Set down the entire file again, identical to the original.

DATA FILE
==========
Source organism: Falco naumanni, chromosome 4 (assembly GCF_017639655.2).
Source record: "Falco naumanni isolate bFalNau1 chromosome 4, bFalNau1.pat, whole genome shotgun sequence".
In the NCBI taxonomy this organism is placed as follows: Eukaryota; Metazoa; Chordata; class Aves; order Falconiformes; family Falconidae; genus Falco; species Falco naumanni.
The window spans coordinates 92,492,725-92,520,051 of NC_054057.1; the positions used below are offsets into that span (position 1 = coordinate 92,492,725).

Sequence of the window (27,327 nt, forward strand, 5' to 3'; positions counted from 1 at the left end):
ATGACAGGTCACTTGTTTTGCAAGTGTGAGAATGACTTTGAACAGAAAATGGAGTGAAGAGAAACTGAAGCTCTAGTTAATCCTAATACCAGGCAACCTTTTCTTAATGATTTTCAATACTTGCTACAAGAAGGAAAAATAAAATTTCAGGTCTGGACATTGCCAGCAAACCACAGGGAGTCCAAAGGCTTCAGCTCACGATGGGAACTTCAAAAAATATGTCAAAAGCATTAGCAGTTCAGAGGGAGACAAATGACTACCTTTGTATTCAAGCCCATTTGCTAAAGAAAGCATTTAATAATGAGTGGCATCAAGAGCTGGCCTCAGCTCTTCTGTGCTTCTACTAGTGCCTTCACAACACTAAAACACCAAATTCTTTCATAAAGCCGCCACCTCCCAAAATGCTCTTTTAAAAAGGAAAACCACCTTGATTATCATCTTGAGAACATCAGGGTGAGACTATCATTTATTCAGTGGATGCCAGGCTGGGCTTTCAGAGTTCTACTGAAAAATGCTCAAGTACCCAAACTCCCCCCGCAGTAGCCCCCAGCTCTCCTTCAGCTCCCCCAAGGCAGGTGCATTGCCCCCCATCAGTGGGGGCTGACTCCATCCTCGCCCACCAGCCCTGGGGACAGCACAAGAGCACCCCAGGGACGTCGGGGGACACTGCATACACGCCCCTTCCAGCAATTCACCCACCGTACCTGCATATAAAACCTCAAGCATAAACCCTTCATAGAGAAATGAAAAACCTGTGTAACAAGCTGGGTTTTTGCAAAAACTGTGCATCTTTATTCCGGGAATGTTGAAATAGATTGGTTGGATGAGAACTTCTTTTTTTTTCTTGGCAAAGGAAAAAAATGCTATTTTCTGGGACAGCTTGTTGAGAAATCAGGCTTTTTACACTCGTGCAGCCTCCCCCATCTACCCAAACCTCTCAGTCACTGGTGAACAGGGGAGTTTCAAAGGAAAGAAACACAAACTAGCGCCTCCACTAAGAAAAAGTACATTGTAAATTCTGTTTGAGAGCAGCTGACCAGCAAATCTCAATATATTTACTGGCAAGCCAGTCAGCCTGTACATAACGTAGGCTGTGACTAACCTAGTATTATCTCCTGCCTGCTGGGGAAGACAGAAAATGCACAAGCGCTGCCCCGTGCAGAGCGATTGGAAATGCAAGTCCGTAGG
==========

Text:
Source organism: Falco naumanni, chromosome 4 (assembly GCF_017639655.2).
Source record: "Falco naumanni isolate bFalNau1 chromosome 4, bFalNau1.pat, whole genome shotgun sequence".
In the NCBI taxonomy this organism is placed as follows: Eukaryota; Metazoa; Chordata; class Aves; order Falconiformes; family Falconidae; genus Falco; species Falco naumanni.
The window spans coordinates 92,492,725-92,520,051 of NC_054057.1; the positions used below are offsets into that span (position 1 = coordinate 92,492,725).

Sequence of the window (27,327 nt, forward strand, 5' to 3'; positions counted from 1 at the left end):
ATGACAGGTCACTTGTTTTGCAAGTGTGAGAATGACTTTGAACAGAAAATGGAGTGAAGAGAAACTGAAGCTCTAGTTAATCCTAATACCAGGCAACCTTTTCTTAATGATTTTCAATACTTGCTACAAGAAGGAAAAATAAAATTTCAGGTCTGGACATTGCCAGCAAACCACAGGGAGTCCAAAGGCTTCAGCTCACGATGGGAACTTCAAAAAATATGTCAAAAGCATTAGCAGTTCAGAGGGAGACAAATGACTACCTTTGTATTCAAGCCCATTTGCTAAAGAAAGCATTTAATAATGAGTGGCATCAAGAGCTGGCCTCAGCTCTTCTGTGCTTCTACTAGTGCCTTCACAACACTAAAACACCAAATTCTTTCATAAAGCCGCCACCTCCCAAAATGCTCTTTTAAAAAGGAAAACCACCTTGATTATCATCTTGAGAACATCAGGGTGAGACTATCATTTATTCAGTGGATGCCAGGCTGGGCTTTCAGAGTTCTACTGAAAAATGCTCAAGTACCCAAACTCCCCCCGCAGTAGCCCCCAGCTCTCCTTCAGCTCCCCCAAGGCAGGTGCATTGCCCCCCATCAGTGGGGGCTGACTCCATCCTCGCCCACCAGCCCTGGGGACAGCACAAGAGCACCCCAGGGACGTCGGGGGACACTGCATACACGCCCCTTCCAGCAATTCACCCACCGTACCTGCATATAAAACCTCAAGCATAAACCCTTCATAGAGAAATGAAAAACCTGTGTAACAAGCTGGGTTTTTGCAAAAACTGTGCATCTTTATTCCGGGAATGTTGAAATAGATTGGTTGGATGAGAACTTCTTTTTTTTTCTTGGCAAAGGAAAAAAATGCTATTTTCTGGGACAGCTTGTTGAGAAATCAGGCTTTTTACACTCGTGCAGCCTCCCCCATCTACCCAAACCTCTCAGTCACTGGTGAACAGGGGAGTTTCAAAGGAAAGAAACACAAACTAGCGCCTCCACTAAGAAAAAGTACATTGTAAATTCTGTTTGAGAGCAGCTGACCAGCAAATCTCAATATATTTACTGGCAAGCCAGTCAGCCTGTACATAACGTAGGCTGTGACTAACCTAGTATTATCTCCTGCCTGCTGGGGAAGACAGAAAATGCACAAGCGCTGCCCCGTGCAGAGCGATTGGAAATGCAAGTCCGTAGG